DOE says Puerto Rico can transition to ‘100% renewable energy’ by 2050 amid persistent blackout challenges

The Biden administration’s Department of Energy announced Wednesday that Puerto Rico can transition to “100% renewable energy” by 2050, based on a two-year analysis, the Puerto Rico Grid Resilience and Transitions to 100% Renewable Energy Study, also referred to as PR100.

The recently released PR100 summary report claims that Puerto Rico, a territory that has struggled with long-standing and persistent power outages, can achieve a “robust, affordable, resilient, and equitable energy system” powered by renewable energy by 2050. The report notes that reaching the goal “will not be fast or easy.”

Years after Hurricane Maria, a category four storm, wiped out power in most of Puerto Rico, the island continues to struggle with rolling blackouts and high electricity bills. Following the disaster, local officials moved to privatize the power grid’s operations, the Wall Street Journal reported in January 2023.

Luma Energy LLC, a Canadian-American power company, assumed responsibility for the aging and neglected grid in June 2021. Since the takeover, the company’s chief executive, Wayne Stensby, has stated that Luma underestimated the extent of the grid’s problems.

In 2022, Puerto Rico was hit by a category one storm, Hurricane Fiona, which caused an islandwide blackout for 1.5 million residents, CNN reported.

López Varona, with the progressive advocacy group Center for Popular Democracy, told the news outlet, “Because the whole system hasn’t been properly cared for or modernized, we are in a position where any time a storm hits or there is some sort of natural disaster, the whole grid falls apart.”

Last month, the DOE stated, “Natural disasters in recent memory have posed significant challenges to Puerto Rico’s electrical grid and the more than three million residents it serves. In September 2017, Hurricanes Irma and Maria caused most of the transmission and distribution system in Puerto Rico to collapse, leading to one of the longest blackouts in U.S. history and leaving residents in some parts of the territory without electricity for almost a year. Merely five years later, Hurricane Fiona again knocked out 100% of the grid for as long as four weeks in parts of Puerto Rico, underscoring the critical need for urgent electrical grid modernization in the region.”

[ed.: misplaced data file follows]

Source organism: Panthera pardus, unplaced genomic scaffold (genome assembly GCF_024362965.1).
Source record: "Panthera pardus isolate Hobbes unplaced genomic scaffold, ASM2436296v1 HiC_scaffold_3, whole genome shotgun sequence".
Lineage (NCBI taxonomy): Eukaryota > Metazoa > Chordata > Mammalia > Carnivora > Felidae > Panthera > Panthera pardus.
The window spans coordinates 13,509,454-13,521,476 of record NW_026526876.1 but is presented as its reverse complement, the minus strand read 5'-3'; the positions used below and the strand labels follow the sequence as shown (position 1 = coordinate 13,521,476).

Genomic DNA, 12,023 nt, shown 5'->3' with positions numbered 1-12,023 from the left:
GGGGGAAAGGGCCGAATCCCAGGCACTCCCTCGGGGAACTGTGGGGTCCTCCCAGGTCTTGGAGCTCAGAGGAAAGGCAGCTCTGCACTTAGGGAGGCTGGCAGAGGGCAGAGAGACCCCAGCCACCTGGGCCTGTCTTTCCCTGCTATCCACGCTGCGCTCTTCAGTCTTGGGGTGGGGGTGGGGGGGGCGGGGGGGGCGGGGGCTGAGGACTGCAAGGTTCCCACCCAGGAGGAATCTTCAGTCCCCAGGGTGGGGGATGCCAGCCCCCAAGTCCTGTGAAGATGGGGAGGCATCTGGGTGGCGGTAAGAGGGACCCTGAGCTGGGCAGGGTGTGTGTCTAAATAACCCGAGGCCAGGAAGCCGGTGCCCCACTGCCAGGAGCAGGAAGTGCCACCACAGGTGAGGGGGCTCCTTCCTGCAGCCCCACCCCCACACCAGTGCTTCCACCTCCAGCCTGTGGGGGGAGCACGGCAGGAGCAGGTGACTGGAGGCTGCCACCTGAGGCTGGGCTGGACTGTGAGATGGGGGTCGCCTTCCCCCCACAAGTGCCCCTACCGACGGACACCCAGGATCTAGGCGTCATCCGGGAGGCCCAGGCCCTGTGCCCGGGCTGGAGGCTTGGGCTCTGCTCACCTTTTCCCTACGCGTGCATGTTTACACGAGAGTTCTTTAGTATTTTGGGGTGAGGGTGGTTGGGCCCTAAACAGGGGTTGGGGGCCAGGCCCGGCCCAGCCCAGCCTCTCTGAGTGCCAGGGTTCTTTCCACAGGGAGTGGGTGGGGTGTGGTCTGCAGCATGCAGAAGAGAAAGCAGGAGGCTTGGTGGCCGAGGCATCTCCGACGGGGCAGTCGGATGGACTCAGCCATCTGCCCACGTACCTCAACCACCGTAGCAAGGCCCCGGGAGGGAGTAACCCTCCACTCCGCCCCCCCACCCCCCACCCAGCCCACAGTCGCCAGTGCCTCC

The recent report outlines pathways for Puerto Rico to be powered only by “clean energy,” a goal established by the island’s legislature in 2019 through the Puerto Rico Energy Public Policy Act.

The DOE claims the transition will stabilize Puerto Rico’s grid and make it resilient to storms. Beginning later this month, residents can apply for the agency’s Programa Acceso Solar, or the Solar Access Program, which is “designed to connect up to 30,000 low-income households with residential rooftop solar and battery storage systems with zero upfront costs.”

Governor of Puerto Rico Pedro R. Pierluisi called the modernization of the island’s power grid one of his highest priorities.

U.S. Secretary of Energy Jennifer M. Granholm said, “The Biden-Harris administration is committed to equity-centered climate solutions that provide a direct and immediate benefit to those grappling with the persistent and lingering effects of climate change.”

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